UK construction activity slowed significantly and by more than expected in January. At 52.2, the sector PMI was a full 2 points short of its unrevised year-end reading and at its lowest level since the recovery began in September 2016.
The cooling in activity was broad-based with all three subsectors (residential, commercial and civil engineering) signalling softer activity rates compared with December. Housebuilding was again the best performer but growth here was also the slowest in five months. The main negative was new orders which saw their smallest increase since October 2016.
However, it was far from universally bad news. In particular, sector confidence remained quite elevated and sentiment towards the coming twelve months actually rose to its highest mark since December 2015. This was reflected in the sharpest rise in headcount in eight months and the steepest gain in sub-contractor usage since December 2015. Moreover, pressure on capacity continued to build with lead times from vendors lengthening by more than in any month since June 2015.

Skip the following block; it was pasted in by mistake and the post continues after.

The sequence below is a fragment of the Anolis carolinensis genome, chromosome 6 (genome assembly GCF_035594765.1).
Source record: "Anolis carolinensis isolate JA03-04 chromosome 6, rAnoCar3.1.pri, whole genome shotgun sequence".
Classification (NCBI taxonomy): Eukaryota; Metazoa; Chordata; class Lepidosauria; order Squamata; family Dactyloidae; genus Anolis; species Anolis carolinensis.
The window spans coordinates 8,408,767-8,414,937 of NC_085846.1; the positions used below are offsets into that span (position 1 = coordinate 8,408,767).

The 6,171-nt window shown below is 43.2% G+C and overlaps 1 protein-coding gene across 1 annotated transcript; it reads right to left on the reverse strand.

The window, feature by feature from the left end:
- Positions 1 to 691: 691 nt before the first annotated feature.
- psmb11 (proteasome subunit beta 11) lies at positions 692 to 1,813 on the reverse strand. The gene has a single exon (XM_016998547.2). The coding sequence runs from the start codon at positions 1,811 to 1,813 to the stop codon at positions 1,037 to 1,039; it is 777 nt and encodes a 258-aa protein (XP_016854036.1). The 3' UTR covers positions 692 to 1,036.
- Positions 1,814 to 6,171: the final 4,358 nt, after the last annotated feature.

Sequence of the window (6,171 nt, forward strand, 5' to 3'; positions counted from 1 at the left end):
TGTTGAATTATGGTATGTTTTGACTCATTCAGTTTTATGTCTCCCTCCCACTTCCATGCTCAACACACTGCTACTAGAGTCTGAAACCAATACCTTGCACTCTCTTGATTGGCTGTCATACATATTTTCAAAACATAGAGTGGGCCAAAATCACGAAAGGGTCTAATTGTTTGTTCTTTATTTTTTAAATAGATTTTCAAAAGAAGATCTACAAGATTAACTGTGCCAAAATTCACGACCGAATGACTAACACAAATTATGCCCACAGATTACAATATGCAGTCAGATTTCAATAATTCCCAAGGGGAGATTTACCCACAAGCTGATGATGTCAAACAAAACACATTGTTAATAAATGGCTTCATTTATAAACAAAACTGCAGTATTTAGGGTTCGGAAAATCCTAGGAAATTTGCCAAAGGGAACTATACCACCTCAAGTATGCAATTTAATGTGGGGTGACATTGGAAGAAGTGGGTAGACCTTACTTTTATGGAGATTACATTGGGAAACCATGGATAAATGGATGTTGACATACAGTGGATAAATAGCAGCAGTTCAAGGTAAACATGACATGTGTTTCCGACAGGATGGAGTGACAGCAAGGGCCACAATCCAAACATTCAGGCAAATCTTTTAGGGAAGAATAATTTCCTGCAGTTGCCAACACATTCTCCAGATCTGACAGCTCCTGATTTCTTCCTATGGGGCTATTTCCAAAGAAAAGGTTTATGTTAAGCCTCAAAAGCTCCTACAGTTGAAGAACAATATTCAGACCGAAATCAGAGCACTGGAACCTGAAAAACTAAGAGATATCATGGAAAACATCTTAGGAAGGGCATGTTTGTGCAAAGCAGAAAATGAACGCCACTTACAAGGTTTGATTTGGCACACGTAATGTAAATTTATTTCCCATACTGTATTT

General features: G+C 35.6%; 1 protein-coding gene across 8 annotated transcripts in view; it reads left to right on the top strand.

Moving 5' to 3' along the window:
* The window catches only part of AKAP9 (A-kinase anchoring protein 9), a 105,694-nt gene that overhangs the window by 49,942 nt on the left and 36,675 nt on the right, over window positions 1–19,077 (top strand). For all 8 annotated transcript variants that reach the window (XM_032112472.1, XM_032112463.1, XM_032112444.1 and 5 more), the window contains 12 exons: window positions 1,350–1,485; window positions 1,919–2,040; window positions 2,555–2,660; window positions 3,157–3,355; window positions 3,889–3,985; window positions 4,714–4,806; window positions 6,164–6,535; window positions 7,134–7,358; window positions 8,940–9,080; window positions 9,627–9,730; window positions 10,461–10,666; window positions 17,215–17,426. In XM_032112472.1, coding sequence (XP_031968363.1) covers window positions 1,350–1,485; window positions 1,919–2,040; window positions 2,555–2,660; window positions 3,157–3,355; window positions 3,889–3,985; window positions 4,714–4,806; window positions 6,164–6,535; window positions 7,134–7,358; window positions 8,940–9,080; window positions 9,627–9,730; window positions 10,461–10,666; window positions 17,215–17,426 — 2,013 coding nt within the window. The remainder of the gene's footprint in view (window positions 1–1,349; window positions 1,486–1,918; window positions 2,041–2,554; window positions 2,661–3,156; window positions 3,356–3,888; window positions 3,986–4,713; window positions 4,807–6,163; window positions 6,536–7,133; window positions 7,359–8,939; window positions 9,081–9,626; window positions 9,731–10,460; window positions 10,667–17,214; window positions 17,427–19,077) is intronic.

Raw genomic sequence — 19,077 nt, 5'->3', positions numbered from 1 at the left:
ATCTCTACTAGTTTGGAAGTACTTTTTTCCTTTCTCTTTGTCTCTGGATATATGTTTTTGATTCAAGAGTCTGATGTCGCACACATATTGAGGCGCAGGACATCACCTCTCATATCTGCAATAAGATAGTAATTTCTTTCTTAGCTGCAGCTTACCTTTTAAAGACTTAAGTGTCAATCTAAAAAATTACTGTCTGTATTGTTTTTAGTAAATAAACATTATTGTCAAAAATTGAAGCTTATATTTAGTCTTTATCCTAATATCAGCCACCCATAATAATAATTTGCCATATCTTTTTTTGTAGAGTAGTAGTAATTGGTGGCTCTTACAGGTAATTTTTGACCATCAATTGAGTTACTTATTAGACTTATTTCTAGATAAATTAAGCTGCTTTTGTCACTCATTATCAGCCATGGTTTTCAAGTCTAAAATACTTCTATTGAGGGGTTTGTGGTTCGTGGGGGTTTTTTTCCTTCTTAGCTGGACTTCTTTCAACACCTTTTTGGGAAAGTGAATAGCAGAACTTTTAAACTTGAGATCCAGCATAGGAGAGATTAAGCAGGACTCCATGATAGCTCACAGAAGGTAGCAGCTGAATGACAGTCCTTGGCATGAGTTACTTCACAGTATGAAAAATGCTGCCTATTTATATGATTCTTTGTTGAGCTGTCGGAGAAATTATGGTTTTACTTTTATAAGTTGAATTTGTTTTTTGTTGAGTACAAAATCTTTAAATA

Meantime, costs rose at the quickest pace in more than eight years as sterling's 2016 drop provided another sizeable boost to import prices.
In sum, the report is probably a little more bullish than the headline index might imply. Construction continues to expand and the industry is reasonably optimistic about the outlook. As with most other sectors of the economy, the real risk remains spiralling costs.
The Construction Purchasing Managers' Index (PMI) provides an estimate of business activity in the UK construction sector for the preceding month based on data compiled from monthly replies to questionnaires sent to purchasing executives in over 170 construction companies. The panel is stratified geographically and by Standard Industrial Classification (SIC) group, based on the regional and industry contribution to gross domestic product. Results are synthesised into a single index which can range between zero and 100. A reading above (below) 50 signals rising (falling) activity versus the previous month and the closer to 100 (zero) the faster is activity growing (contracting). The data are compiled by the Chartered Institute of Purchasing and Supply (CIPS) and Markit.
The survey is based on techniques successfully developed in the USA over the last 60 years by the National Association of Purchasing Management. It is designed to provide one of the earliest indicators of significant change in the economy. The data collected are not opinion on what might happen in the future, but hard facts on what is actually happening at 'grass roots' level in the economy. As such the information generated on economic trends pre-dates official government statistics by many months.